My Light and My Salvation

Third Sunday after the Epiphany
January 26, 2020
Psalm 27:1, 5-13

Note: This sermon focuses on the new Genesis Window that was installed in the nave. The artist is Steve Wilson of Baton Rouge.

I will take no offense if you don’t look at me during this sermon. I understand you all have something else to look at. So as you are gazing up there at our new Genesis window, I will start with a portion of our psalm for the day. “One thing have I asked of the LORD; one thing I seek; that I may dwell in the house of the LORD all the days of my life; to behold the fair beauty of the LORD and to seek him in his temple” (Psalm 27:5-6).

So let’s begin to describe that, the “Genesis Window.” Even if you don’t know the bible very well, you’ve probably heard this bit before. “In the beginning when God created the heavens and the earth” (Genesis 1:1). Those are the very first words of the bible in Genesis and they form the artistic jumping off point for the window. The words of Genesis continue, “the earth was a formless void and darkness covered the face of the deep, while a wind from God swept over the face of the waters. Then God said, “let there be light”’ and there was light” (Genesis 1:2-3). 

One of the first things I notice in the window is bursting and bustling blues, greens, and reds. They are designed that way to represent the chaos, the formless void and the darkness over the face of the deep. This is an important point – the book of Genesis describes how God goes about bringing order out of chaos. Think of it as if you dropped a box of toothpicks on the ground. They are scattered in chaos all across the kitchen floor. Genesis describes this wind, this breath, this Spirit of God sweeping over that chaos and putting them all back into order.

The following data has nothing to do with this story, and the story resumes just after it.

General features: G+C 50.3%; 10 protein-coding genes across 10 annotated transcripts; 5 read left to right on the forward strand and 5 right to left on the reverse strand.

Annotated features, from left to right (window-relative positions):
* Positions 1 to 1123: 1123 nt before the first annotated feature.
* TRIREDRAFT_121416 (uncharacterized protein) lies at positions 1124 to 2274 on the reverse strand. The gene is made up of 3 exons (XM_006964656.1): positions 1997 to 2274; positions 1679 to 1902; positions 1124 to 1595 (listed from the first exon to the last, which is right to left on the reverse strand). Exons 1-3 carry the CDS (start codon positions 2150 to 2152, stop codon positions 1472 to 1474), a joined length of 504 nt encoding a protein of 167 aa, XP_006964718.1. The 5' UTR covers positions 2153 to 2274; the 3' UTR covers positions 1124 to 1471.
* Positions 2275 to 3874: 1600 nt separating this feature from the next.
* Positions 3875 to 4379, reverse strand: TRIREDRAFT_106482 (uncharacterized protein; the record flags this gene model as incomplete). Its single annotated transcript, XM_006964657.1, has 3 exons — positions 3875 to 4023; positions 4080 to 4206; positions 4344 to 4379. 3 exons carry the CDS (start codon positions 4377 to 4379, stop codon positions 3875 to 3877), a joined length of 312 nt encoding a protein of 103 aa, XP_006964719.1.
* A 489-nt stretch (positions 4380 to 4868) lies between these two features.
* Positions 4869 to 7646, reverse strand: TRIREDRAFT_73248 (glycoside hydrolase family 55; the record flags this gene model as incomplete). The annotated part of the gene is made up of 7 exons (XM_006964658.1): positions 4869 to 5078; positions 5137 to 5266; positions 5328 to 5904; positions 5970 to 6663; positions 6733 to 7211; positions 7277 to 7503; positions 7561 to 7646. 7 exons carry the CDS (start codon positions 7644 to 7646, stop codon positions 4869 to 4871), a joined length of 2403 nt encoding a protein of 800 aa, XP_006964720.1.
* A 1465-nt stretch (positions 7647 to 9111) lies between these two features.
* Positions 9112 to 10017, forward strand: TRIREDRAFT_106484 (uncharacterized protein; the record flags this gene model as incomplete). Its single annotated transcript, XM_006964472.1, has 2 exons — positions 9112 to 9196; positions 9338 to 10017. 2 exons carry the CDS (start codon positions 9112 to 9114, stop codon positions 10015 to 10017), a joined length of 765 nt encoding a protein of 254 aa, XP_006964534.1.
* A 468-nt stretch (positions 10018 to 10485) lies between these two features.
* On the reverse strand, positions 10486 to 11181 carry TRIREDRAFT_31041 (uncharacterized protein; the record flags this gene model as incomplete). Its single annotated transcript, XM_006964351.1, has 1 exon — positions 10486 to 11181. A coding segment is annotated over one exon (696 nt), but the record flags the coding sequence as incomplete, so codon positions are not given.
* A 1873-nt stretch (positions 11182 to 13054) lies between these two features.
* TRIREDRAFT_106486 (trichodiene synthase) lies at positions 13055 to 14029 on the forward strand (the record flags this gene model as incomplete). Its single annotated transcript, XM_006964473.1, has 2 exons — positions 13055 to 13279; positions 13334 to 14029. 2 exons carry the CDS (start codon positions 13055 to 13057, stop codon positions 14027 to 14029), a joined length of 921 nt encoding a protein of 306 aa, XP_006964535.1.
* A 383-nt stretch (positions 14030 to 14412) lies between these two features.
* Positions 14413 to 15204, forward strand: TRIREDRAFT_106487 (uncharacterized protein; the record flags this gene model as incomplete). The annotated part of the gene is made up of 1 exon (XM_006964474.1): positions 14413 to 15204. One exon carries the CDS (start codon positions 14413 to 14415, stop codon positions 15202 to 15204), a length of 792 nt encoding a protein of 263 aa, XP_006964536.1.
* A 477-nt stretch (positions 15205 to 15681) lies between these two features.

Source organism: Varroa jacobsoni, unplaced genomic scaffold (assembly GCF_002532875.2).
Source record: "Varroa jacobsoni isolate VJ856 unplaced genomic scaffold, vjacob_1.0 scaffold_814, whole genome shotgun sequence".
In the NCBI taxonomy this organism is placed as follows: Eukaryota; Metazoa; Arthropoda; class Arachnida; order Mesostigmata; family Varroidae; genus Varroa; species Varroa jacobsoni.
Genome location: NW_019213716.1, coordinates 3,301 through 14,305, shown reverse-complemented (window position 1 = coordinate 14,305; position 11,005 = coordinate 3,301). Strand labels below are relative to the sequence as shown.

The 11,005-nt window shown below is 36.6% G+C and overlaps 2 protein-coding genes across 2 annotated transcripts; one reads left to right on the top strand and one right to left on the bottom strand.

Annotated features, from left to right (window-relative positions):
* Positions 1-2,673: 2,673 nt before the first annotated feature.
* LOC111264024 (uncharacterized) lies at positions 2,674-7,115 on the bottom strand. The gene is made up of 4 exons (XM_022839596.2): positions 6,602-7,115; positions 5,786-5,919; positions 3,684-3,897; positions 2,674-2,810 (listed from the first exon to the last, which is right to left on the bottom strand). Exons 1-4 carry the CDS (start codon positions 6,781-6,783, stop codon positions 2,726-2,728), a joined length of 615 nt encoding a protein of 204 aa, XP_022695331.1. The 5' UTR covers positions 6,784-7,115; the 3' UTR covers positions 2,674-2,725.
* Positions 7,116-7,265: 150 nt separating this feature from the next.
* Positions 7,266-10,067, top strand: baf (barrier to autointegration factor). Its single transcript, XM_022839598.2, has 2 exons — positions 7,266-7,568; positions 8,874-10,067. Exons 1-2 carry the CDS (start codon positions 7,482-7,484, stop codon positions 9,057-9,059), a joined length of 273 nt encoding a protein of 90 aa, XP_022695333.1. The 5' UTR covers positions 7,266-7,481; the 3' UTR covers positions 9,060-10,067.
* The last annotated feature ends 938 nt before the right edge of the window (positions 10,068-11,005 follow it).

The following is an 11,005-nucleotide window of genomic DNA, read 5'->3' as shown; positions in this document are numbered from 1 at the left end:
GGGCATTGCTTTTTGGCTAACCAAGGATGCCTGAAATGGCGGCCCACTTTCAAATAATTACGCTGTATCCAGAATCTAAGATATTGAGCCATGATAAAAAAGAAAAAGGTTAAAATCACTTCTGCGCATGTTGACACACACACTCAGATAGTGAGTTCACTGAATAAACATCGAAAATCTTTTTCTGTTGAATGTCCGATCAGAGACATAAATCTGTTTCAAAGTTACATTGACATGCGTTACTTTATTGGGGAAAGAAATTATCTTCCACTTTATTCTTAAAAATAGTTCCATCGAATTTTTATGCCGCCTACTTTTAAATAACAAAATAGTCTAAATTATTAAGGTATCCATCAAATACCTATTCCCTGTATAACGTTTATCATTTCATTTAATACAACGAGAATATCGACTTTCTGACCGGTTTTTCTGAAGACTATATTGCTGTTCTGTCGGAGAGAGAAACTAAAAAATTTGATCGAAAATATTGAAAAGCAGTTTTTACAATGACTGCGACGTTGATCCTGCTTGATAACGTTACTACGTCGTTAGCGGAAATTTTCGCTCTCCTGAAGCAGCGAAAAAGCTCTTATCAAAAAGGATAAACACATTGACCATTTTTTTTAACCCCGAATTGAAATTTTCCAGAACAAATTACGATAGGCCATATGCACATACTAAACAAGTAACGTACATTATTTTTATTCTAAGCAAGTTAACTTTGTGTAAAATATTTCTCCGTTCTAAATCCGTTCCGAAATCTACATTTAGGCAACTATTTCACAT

Which is the first spiritual lesson I take from our Genesis Window. There is chaos in the world. No doubt about it. Those frenetic blues, greens, and reds remind me of Hurricane Harvey, the chaotic waters that kept rising and bringing ruin. Being human, living in this world, comes with randomness, chance, luck, whatever you want to call it. Death itself is a type of chaos, as even our bodies decompose our very cells and molecules lose their order. Physicists call this phenomenon, “entropy.” It’s the idea that everything, eventually, collapses into disorder rather than order. The Christian message is that God, and God alone, can move things from disorder into order. Death is transformed into new life through resurrection. Broken relationships are transformed into life-giving relationships through reconciliation. Sin is overcome and transformed into virtue through forgiveness. As you look at that window, think of the chaos in your own lives and take heart. I mean, I’m not the only one with chaos in my life. Right? Look at this window and remember, rejoice that the creator God is always desiring and moving and drawing you into order. Because God reigns even over the chaos.